It is a fact that the lowly onion played a role in the popularity of the Missouri-Kansas-Texas Railroad’s diners. But the onion wasn’t the only thing that was popular in the Katy’s dining cars.
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Last week after writing a column about former Denison Mayor W.S. Hibbard , I began looking for a photograph that I knew I had and had used with the earlier column explaining that the finder was trying to learn about the man to whom the dog tags he found belonged too. I couldn’t find the picture.
In April 2012, I wrote a column about someone finding what was believed to be a soldier’s dog tag outside of Montrose, Colorado , with the name “W.S. Hibbard, Denison, Texas” written on it.
A History Gal has struck again and has added another wonderful book about Denison’s outstanding past to her growing list of written and edited books. “Little Stories of Frontier Denison” is a collection of short stories published by Bredette C. Murray when he was publisher of his “Sunday Gazetteer” newspaper back in 1910 and 1911.
I attended a very nice program early last week honoring 20 local businesses that were recognized for accomplishing more than 50 years in operation in Denison. The Texas Historical Commission presented representatives of each with a Historic Business Texas Treasure Award.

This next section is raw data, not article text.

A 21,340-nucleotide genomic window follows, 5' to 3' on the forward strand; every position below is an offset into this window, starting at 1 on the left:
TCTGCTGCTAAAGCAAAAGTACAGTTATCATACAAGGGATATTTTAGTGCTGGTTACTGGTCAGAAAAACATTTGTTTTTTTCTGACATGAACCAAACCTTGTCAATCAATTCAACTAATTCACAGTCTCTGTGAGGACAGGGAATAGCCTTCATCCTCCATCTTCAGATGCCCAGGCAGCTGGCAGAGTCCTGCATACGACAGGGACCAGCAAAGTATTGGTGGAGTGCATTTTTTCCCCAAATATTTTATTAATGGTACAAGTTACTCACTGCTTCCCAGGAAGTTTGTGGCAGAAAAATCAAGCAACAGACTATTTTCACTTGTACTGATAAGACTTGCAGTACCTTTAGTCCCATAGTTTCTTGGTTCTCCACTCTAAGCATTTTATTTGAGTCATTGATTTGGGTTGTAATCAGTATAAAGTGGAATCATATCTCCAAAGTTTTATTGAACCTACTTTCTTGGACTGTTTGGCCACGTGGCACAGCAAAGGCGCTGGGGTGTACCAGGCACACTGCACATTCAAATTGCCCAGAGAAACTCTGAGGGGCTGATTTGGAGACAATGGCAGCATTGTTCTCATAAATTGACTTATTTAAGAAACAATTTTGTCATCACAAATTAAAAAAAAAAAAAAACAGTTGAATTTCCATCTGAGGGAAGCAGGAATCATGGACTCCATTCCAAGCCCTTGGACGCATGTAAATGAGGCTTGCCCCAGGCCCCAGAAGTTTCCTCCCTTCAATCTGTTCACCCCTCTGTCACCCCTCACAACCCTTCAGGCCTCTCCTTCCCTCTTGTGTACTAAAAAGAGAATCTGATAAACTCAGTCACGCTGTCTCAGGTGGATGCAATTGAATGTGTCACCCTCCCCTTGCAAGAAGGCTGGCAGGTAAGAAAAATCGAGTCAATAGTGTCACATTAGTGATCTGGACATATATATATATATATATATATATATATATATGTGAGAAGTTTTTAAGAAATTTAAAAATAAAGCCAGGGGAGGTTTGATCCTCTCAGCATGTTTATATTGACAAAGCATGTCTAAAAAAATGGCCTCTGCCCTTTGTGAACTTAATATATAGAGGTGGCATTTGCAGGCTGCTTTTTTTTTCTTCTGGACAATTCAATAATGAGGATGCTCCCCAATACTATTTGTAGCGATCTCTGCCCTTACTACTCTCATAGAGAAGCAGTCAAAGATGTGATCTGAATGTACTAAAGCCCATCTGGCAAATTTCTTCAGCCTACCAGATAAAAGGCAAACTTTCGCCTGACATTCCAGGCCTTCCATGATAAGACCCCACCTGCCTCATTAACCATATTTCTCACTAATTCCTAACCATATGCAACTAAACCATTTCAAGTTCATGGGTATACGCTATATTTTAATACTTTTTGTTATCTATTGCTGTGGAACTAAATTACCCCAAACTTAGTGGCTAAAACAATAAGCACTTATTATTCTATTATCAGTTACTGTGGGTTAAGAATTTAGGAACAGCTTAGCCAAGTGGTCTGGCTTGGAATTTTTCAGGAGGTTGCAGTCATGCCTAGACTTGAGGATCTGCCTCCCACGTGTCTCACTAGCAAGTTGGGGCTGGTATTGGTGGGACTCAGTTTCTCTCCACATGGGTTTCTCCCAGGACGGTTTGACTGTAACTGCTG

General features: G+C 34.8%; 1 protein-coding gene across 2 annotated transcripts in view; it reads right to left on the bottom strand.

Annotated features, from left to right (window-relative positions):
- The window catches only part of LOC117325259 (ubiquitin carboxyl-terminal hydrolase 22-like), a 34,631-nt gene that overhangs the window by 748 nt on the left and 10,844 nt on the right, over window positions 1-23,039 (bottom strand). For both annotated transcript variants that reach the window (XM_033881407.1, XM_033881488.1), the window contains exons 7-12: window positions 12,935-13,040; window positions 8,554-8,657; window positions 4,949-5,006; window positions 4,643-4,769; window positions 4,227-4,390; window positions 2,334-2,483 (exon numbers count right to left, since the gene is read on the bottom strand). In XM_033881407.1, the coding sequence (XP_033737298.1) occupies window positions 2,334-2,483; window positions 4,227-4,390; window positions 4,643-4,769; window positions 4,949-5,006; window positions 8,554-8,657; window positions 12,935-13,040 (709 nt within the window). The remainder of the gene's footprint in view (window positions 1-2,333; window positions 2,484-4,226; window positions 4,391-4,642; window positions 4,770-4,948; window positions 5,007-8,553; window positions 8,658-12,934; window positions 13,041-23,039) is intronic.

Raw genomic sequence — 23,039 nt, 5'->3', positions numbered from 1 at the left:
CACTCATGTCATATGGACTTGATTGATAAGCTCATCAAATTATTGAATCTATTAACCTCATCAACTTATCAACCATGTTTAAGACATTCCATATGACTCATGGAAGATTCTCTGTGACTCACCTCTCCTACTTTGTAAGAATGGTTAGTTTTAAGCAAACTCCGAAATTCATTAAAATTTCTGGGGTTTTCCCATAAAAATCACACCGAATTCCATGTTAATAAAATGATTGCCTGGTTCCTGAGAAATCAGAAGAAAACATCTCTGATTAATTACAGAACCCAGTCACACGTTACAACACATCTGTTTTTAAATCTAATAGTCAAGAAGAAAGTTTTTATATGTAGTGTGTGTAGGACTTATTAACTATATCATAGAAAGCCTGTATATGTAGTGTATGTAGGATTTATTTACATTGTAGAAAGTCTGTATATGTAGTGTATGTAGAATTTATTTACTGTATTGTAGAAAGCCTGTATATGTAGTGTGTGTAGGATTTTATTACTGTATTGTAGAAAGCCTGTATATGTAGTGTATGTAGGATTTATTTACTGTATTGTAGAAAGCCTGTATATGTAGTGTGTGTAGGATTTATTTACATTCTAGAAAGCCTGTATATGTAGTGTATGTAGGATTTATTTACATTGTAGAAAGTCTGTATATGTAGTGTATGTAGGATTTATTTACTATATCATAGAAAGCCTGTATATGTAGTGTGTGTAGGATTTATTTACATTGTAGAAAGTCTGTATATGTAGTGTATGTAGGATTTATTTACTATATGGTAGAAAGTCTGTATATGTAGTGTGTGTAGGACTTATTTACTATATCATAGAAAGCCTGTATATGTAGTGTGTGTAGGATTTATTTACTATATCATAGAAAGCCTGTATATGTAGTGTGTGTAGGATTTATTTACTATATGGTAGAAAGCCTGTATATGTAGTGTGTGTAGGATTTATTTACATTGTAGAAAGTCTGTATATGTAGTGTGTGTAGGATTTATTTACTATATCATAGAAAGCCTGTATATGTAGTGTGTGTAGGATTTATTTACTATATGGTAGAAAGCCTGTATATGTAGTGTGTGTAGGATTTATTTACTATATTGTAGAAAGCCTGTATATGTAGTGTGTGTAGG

You don’t have to be an old timer to have memories of Woodlake. Many younger people (those 40 or 50 and under) may not have memories quite as elaborate as the older citizens who remember the 40-acre acre beauty spot as it was in the early 1900s, but they are of happy hours at church meetings and camp outs.
While doing a program last week for the Chelsea Park Garden Club on Denison’s early history I mentioned that there once were many Chinese workers operating laundries in the newly established railroad town back in the 1870s.
Wally Black of Sherman fell in love with Sandy Jo Garner when he was about six months old. They were living in Honey Grove at the time. Sandy also was about six months old when they first met. Both hit the ground running, but Wally said he doesn’t remember kissing her, but he must have at one time or another.
Some time ago, I wrote a column looking for information about a mystery woman, a heroine of a railroad wreck. I don’t believe I had any responses, but super sleuths Jim Sears and B.C. Thomas found more than anyone could ever need about our heroine. She was 17-year-old Mae Mosse, who grew up in Denison.
Grayson County’s first movie star actually was a stage actress. Better yet, she was the county’s first major theater star who used the stage as a springboard to the movies.
A column just before January 1 of a new year is traditionally when I make New Year’s resolutions. This year, however, I am going to include information sent to me about early happenings in Denison, mostly taken from early editions of The Sunday Gazetteer and mostly shared by Jim Sears or Elaine Nall Bay with the “Grayson County TXGenWeb.”
Every year I wonder why it is that the older I get, the quicker Christmas rolls around. When I was a child it seemed like it would never arrive. Now, I no sooner get our Christmas decorations safely stored away than it’s time to start getting them out again.